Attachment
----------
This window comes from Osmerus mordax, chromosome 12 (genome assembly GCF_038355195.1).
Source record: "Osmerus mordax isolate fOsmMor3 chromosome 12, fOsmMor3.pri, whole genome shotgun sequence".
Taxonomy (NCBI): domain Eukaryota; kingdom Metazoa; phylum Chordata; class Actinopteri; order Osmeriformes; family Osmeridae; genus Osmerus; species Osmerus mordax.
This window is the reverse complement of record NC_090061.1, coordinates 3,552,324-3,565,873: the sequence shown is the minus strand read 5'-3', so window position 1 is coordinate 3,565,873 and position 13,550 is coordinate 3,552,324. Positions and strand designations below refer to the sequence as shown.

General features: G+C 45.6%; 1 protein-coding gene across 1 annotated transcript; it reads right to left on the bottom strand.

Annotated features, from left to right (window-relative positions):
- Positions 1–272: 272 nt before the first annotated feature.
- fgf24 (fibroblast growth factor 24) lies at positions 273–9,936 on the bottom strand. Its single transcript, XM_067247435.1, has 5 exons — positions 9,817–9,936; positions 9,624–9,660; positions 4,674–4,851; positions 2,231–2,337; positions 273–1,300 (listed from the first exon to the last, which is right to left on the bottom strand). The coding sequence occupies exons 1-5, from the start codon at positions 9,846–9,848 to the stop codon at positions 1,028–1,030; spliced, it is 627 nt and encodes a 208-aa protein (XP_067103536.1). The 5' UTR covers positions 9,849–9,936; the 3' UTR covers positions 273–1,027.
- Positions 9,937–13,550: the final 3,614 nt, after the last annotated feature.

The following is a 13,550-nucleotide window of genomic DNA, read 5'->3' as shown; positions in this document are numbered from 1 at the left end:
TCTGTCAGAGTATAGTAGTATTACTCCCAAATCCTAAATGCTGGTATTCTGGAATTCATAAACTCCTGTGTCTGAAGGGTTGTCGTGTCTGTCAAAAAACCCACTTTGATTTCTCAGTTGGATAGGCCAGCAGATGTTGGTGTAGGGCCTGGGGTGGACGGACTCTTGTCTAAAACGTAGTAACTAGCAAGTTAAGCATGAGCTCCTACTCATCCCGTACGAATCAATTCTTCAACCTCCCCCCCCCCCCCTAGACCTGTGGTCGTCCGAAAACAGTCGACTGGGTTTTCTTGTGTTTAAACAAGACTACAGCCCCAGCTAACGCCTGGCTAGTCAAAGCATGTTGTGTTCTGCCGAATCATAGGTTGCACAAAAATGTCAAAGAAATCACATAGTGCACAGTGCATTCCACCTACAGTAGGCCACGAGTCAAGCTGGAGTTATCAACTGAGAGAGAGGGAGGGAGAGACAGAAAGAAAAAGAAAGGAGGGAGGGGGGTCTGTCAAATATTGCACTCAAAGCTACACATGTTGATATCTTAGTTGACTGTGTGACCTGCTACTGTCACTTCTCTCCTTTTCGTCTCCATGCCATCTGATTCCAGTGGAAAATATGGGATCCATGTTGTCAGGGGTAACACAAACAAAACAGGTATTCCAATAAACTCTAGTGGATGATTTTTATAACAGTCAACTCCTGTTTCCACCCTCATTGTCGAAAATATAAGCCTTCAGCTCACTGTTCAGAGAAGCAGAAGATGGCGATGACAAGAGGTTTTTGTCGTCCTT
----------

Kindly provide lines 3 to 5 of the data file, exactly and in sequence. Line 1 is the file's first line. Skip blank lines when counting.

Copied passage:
Taxonomy (NCBI): domain Eukaryota; kingdom Metazoa; phylum Chordata; class Actinopteri; order Osmeriformes; family Osmeridae; genus Osmerus; species Osmerus mordax.
This window is the reverse complement of record NC_090061.1, coordinates 3,552,324-3,565,873: the sequence shown is the minus strand read 5'-3', so window position 1 is coordinate 3,565,873 and position 13,550 is coordinate 3,552,324. Positions and strand designations below refer to the sequence as shown.

General features: G+C 45.6%; 1 protein-coding gene across 1 annotated transcript; it reads right to left on the bottom strand.